A golfer at the top of their game is a beautiful sight, as science, art and skill combine to achieve what logically appears almost impossible. A thought creates a chemical reaction, translates into a billion electrical pulses, activates around 700 muscles and 206 bones to perform a miracle of coordination, organisation and implementation to achieve an expectation. If you catalogued each and every single action in this brief moment it would take months, but you can do it in a second. When it works well, it feels so simple, easy and immensely satisfying. When it doesn’t, it seems like each part of your body is doing its own thing in conflict with every other part.
If the ball doesn’t go where you intended, forget it about, you’ll have another shot to put things right shortly. But if your back goes out, then it’s game over for the day, or worse, for much longer.
So why the difference? What works so well one moment and not the next?
It only takes a tiny amount of inappropriate activity in one seemingly insignificant muscle to upset your coordination, that in turn, places stress on another muscle that is not up to the job. Unfortunately, the majority of us don’t have the degree of sensitivity or self-awareness to notice the small differences from one shot to the next that affects coordination.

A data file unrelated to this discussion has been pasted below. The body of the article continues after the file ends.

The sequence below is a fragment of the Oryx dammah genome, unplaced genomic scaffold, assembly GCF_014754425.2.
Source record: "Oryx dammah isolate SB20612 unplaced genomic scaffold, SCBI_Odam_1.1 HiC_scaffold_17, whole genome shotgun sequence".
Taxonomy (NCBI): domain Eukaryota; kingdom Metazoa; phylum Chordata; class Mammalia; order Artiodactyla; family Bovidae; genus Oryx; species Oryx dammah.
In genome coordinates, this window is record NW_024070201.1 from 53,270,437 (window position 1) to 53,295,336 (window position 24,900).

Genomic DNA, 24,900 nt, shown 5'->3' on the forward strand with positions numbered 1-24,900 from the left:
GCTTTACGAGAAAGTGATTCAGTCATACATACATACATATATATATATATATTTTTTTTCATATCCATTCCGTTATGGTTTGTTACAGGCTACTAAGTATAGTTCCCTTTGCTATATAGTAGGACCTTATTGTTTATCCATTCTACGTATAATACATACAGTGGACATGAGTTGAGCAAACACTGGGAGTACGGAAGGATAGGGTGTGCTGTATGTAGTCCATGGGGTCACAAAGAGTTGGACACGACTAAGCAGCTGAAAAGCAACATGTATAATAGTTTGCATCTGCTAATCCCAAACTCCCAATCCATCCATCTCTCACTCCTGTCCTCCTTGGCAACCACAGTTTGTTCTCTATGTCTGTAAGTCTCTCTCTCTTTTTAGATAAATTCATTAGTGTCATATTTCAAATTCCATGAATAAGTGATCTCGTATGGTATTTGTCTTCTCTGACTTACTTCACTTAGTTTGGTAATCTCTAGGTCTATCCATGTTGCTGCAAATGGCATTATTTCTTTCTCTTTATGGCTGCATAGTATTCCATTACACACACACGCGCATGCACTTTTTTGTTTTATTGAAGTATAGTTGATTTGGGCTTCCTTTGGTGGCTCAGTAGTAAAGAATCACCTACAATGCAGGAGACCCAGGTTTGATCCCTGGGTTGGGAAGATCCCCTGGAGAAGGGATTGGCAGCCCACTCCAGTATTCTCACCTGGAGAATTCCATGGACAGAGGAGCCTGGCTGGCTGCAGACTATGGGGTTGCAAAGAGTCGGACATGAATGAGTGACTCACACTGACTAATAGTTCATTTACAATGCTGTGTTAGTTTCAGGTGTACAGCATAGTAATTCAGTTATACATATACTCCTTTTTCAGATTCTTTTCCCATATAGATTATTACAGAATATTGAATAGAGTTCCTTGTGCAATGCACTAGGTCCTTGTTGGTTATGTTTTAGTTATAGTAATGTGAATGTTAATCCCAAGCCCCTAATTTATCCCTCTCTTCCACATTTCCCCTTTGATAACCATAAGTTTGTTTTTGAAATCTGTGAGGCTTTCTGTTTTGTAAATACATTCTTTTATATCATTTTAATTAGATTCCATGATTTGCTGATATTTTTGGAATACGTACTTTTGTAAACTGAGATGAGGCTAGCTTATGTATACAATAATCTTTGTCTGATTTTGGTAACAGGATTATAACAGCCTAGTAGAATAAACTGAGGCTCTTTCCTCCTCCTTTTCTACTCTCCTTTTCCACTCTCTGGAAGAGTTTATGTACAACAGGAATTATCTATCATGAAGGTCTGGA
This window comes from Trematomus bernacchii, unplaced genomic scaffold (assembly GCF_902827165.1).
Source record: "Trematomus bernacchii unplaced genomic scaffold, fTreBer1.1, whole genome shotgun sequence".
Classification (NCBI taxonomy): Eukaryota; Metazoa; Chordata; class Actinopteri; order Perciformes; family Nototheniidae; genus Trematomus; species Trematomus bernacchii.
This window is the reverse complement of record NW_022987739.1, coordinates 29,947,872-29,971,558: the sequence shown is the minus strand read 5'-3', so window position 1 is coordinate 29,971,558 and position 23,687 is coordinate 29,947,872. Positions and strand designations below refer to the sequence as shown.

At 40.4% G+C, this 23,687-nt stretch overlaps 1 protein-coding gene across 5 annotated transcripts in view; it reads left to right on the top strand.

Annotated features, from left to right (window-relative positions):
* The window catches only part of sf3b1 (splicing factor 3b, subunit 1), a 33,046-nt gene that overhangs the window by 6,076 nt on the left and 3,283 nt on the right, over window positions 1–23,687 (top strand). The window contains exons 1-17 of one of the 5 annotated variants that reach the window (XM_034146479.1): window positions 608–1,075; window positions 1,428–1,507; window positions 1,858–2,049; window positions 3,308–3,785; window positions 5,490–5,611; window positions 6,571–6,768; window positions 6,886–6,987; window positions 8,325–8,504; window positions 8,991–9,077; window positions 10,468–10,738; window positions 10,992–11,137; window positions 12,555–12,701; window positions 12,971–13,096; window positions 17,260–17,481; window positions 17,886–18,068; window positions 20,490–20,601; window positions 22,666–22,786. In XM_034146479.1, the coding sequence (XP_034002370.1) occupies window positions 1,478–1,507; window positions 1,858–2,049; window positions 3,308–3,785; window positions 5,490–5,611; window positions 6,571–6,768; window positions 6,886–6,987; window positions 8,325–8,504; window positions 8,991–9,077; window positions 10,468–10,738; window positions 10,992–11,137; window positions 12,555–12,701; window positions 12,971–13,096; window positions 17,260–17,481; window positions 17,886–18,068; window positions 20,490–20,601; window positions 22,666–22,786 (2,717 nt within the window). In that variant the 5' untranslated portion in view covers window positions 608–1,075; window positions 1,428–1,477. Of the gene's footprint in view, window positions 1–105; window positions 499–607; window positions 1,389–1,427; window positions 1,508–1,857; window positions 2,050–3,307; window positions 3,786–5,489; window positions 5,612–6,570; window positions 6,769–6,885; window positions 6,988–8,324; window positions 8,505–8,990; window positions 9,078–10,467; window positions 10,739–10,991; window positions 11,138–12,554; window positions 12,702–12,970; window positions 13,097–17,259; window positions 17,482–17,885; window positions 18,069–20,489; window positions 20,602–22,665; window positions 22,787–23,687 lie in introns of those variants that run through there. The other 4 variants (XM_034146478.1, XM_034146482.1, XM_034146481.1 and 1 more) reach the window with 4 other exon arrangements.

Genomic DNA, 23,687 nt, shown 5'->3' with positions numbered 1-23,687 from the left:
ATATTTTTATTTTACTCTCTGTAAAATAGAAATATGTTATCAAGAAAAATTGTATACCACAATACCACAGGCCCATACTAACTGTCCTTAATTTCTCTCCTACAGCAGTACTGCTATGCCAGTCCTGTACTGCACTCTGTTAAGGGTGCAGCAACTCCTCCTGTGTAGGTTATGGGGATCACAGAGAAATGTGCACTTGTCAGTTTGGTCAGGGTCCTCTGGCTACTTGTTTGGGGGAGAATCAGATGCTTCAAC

Let’s look at one of the many variables that can affect your swing and potentially strain the back.
Do you clench your jaw just before you swing? Would you notice? It’s probably not on your list of things to do, but I see many golfers doing it in preparation. Does it matter? If you unknowingly do this to prepare, it changes the dynamics of your swing. I say ‘unknowingly’ because it could well be clenching your jaw has become a habit. If it’s a habit, you won’t know you’re doing it, and therefore you can’t control it.
Tightening the jaw stiffens the neck. Neck muscles are hugely influential in coordination, so even the slightest tension can compromise movement – just like applying the handbrake before driving.
Try this. Relax your jaw and face, feel the release flow down your neck, shoulders, into your hands, down the back and legs and into the floor. See how much this can free up the swing. Allow your nervous system to contract and release your muscles at the right time to take the strain out of the shot. Now see what if feels like when you clench the jaw. What impact does this have on your body? Is it tight or free? Spend a second to implement this simple technique and your back will thank you for it – and you could also see the ball fly straighter!
Roy Palmer is a teacher of The Alexander Technique and author of Golf Sense: Practical Tips On How To Play Golf In The Zone.